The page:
America Online is testing a high-speed version of its online service via satellite, CNET News.com has learned.
The new service, dubbed "AOLPlus Powered by DirecPC," is the first incarnation of the online giant's $1.5 billion investment in General Motors' Hughes Electronics. That deal gave AOL a foothold to market a satellite version of its service to customers of Hughes' satellite TV service, DirecTV, and a broadband version to Hughes' DirecPC users.
Nearly a year after that deal, AOL's investment is bearing fruit.
Since last week, AOL has been contacting beta testers to try its new service on the DirecPC Internet service, according to emails forwarded to CNET News.com by Inside AOL, a Web site focusing on internal AOL issues.
According to the email, AOL will begin testing the service in sixteen cities including Austin, Texas; Chicago; Los Angeles; New York; Philadelphia; San Francisco; and Washington, D.C.
Beta testers are being offered free two-month subscriptions to AOL Plus Powered by DirecPC and reduced prices for the satellite dish. After the initial testing period, the service will cost $19.95 a month on top of the standard $21.95 monthly subscription fee for AOL, according to the email.
"This is the first opportunity for AOL members to connect to AOL via a broadband satellite connection," the email read.
AOL spokesman Nicholas Graham confirmed the beta test is under way. He declined to elaborate with details, but he said, "It is a product that AOL hopes to roll out to consumers later this year."
AOL's testing of a satellite service is another step in the online giant's efforts to offer its service through multiple pipelines and devices. AOL has signed deals with several local phone companies to offer its members high-speed digital subscriber line (DSL) service, but nothing has hit the market. Its January announcement that it will acquire cable operator Time Warner gave the company a significant foothold in offering cable broadband service.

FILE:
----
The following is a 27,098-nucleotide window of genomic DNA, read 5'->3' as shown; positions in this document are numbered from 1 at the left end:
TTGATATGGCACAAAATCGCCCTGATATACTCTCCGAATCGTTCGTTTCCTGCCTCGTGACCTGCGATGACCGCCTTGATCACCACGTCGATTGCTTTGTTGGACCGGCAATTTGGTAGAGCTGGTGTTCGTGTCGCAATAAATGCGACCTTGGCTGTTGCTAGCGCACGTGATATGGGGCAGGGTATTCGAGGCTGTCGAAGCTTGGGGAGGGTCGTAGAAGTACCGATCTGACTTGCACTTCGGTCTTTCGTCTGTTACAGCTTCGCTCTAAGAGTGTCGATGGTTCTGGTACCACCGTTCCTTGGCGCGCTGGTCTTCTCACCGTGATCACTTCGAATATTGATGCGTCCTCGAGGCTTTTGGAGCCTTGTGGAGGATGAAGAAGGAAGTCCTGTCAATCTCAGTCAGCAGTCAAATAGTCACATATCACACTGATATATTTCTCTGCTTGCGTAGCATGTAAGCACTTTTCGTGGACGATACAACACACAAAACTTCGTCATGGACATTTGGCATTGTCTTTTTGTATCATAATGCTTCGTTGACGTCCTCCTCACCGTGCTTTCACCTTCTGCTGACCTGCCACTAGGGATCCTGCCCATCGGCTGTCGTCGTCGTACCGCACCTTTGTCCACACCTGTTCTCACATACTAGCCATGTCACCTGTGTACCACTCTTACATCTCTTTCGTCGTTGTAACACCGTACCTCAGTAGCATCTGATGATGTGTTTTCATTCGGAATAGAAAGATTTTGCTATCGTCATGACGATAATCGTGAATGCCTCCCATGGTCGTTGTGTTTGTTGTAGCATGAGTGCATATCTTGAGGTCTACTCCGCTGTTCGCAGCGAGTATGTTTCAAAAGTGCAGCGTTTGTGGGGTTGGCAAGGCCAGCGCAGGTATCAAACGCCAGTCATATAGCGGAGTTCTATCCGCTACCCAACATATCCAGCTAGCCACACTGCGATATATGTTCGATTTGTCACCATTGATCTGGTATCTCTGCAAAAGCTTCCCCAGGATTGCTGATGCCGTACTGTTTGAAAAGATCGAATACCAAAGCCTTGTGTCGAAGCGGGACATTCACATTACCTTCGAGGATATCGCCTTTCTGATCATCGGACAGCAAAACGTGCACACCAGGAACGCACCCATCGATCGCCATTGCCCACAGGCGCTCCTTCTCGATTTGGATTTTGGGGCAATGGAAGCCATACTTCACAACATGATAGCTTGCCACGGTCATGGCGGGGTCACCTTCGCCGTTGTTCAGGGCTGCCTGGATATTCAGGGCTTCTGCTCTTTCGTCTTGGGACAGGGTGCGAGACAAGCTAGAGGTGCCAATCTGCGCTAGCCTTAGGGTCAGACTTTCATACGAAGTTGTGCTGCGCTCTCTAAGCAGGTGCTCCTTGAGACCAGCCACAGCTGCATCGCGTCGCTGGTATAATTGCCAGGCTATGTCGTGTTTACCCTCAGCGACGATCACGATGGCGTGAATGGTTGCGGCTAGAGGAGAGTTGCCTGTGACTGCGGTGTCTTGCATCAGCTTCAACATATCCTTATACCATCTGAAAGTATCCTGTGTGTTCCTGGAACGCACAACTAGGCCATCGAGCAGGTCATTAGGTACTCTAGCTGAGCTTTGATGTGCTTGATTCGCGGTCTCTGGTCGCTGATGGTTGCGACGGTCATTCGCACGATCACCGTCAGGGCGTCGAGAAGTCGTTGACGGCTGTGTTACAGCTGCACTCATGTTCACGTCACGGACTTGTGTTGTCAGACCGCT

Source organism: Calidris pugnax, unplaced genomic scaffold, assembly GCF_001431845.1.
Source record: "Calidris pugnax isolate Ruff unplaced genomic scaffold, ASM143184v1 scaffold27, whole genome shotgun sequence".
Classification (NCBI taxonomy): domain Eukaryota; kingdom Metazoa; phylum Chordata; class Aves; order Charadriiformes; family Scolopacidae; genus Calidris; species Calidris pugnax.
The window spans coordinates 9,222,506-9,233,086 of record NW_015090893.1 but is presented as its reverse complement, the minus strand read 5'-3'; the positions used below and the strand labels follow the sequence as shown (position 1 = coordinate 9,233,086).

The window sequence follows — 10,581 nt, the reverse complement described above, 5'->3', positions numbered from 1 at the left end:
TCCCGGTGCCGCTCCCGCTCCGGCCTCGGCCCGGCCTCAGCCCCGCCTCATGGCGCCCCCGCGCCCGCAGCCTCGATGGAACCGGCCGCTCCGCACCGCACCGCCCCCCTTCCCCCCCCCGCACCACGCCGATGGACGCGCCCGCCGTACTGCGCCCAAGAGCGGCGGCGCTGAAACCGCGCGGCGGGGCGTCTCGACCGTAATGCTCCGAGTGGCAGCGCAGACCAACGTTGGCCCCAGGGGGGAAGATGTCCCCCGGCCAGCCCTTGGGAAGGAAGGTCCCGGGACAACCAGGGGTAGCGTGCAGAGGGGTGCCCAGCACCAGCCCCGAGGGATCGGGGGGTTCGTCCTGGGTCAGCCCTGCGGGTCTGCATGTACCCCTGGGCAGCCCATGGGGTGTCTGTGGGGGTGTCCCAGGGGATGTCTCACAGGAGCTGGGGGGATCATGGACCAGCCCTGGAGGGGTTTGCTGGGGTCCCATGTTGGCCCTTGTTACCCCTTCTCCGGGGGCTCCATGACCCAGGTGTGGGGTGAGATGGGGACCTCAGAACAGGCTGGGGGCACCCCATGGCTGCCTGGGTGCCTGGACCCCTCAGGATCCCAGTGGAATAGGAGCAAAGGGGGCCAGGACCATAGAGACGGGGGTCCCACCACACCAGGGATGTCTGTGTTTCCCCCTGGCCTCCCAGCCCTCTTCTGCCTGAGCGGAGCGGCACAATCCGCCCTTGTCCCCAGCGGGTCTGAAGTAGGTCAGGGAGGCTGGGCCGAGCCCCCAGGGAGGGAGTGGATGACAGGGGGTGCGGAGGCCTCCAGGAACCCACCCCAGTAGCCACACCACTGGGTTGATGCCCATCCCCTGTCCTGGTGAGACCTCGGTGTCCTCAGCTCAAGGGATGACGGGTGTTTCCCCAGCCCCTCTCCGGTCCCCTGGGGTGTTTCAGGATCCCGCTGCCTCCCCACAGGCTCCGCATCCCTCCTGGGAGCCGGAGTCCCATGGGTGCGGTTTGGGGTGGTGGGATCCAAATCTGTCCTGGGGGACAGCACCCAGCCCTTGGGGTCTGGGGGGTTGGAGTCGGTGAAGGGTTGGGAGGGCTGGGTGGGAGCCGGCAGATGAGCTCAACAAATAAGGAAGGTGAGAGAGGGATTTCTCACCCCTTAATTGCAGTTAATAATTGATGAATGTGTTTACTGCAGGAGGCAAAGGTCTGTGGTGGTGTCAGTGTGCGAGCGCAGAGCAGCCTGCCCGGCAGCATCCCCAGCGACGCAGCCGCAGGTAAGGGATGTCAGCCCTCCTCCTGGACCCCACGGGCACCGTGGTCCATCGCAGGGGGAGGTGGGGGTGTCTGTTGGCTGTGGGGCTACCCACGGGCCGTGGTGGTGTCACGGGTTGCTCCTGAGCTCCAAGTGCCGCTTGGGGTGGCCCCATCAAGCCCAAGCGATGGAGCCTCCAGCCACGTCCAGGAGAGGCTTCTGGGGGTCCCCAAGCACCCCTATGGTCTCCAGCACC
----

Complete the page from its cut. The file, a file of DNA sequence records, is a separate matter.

"AOL is trying to use another form of bandwidth to expand their business," said Jimmy
Schaeffler, a subscription TV analyst at the Carmel Group, which researches the satellite industry. "If you look at it, they're the only company in the industry of their size and stature that sees the battle as one of bandwidth as opposed to cable vs. satellite, vs. wireless vs. telephony."
AOL is also focusing on its "AOL Anywhere" strategy, the company's initiative to offer its service on non-PC devices such as cell phones, handheld computers, pagers and Web-enabled appliances. The company recently entered an agreement with Gateway to develop consumer Web devices.
An AOL tie-in could bode well for DirecPC's efforts to boost subscriptions. The service offers Internet access at speeds of up to 400 kbps but only for one-way connections. Data downloading and Web surfing benefit from the speedy connections, but to send data such as email, subscribers must use standard dial-up telephone lines at slower speeds.
Subscribers interested in testing the service must apply for it on AOL's beta site, the email read. In addition, the email said testers can only use Windows 98, a Pentium processor, an analog modem and an "unobstructed southwestern view."